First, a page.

Winners & Losers

This week’s biggest Winners & Losers

Who’s up and who’s down this week?

This week's biggest Winners & Losers.

This week's biggest Winners & Losers. City & State

NYC wants to host the DNC. Mayor Eric Adams did the inevitable as a first-term mayor, and started asking Democrats to let him play host to the big event in the summer of 2024. The 2004 NYC RNC was marked by massive protests, but this time around the battles could be on stage. Forget Kamala vs. Pete. How about Nadler vs. Maloney bare knuckle boxing? Mondaire Jones vs. Bill de Blasio cagematch? For more battles, read on.


Monique Chandler-Waterman -

Her opponent may have been backed by New York City Mayor Eric Adams, but Monique Chandler-Waterman pulled out a landslide win in the 58th Assembly District special election this week with roughly 80% of the vote – a whopping 1,896 votes. (Hey, it’s a special election, what do you expect?). The nonprofit founder and former Test and Trace Corps director better like campaigning, because she has to run again in next month’s Democratic primary if she wants to keep serving in 2023.

Letitia James -

Former President Donald Trump lost his attempt to avoid testifying under oath before investigators from the state Attorney General’s office on Thursday. An appeals court unanimously ruled in favor of AG Letitia James’ office, meaning Trump, along with his daughter Ivanka and son Donald Jr., will all have to face questioning from prosecutors in their case alleging the Trump Organization falsely inflated the value of its real estate assets. Last week, Trump was forced to pay more than $100,000 in contempt-of-court fines for failing to hand over company documents in accordance with subpoenas her office issued.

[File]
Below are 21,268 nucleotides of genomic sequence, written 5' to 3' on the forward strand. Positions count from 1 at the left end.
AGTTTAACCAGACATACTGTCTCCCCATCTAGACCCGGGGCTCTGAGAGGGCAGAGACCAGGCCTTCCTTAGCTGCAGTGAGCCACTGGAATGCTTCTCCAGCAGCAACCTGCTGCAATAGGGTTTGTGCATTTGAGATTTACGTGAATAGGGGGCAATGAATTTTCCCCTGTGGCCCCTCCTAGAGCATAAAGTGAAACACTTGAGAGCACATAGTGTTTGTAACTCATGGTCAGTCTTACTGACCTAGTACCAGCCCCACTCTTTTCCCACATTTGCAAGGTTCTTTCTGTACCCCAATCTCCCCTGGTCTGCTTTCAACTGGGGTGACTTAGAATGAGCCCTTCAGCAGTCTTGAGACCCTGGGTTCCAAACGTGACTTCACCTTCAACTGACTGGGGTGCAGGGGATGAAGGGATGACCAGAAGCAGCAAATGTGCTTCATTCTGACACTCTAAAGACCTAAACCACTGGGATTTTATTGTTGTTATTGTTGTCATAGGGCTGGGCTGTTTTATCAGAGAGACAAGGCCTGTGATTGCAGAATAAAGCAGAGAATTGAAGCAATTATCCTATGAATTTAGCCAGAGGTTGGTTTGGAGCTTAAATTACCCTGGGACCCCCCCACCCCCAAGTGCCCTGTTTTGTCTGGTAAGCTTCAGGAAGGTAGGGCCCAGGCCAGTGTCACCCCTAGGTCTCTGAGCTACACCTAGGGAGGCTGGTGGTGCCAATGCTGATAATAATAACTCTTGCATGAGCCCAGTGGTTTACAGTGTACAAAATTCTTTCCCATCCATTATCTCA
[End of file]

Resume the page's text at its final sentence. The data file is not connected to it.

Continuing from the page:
Brian Kavanagh -

Assembly Member Yuh-Line Niou was supposed to challenge Kavanagh for his state Senate seat in what was supposed to be one of the most high-profile primaries of the year, but Niou instead has jumped into what is actually shaping up to be the most-watched congressional race of the summer. Following the release of final redistricting maps, Niou announced she would compete in the crowded race for Congressional District 10. And Kavanagh’s other one-time would-be challengers from the left, Alana Sivin and Illapa Sairitupac, are stuck running to fill Niou’s Assembly seat.


Anthony Miranda -

Robin Hood stole from the rich to give to the poor, under the eye of the Sheriff of Nottingham. While New York City Mayor Eric Adams’ pick for sheriff may have stolen from city coffers to make himself $1,320 richer. Politico caught Anthony Miranda giving himself a generous interest rate on a short term loan to his 2021 council run. That’s a bad look for someone who’s supposed to be going after tax cheats. 

National Shooting Sports Foundation, et. al. -

The American gun lobby is a powerful, seemingly undefeatable force – a fact that’s been drawn into sharp focus this week, if not every week before it. But in New York, gun manufacturers, distributors and sellers – and a trade organization representing them – suffered a defeat this week. A federal judge tossed a lawsuit from the gun industry over the state’s law allowing firearm sellers, distributors and manufacturers to be held civilly liable for gun violence. State Attorney General Letitia James called the ruling “a moment of light and hope,” after recent mass shootings in Texas and Buffalo.

Victor Rivera -

Corrupt leaders heading homeless shelter providers have become ubiquitous in New York City. And one of the latest revealed culprits – no, not that one – was recently sentenced to more than two years in federal prison for taking $1.2 million in kickbacks throughout his time heading the Bronx Parent Housing Network. On top of that, several of the women who have accused Victor Rivera of sexual abuse and harassment have also filed lawsuits against him. Here’s to hoping city officials don’t leave it to the New York Times to uncover such bad actors in the future.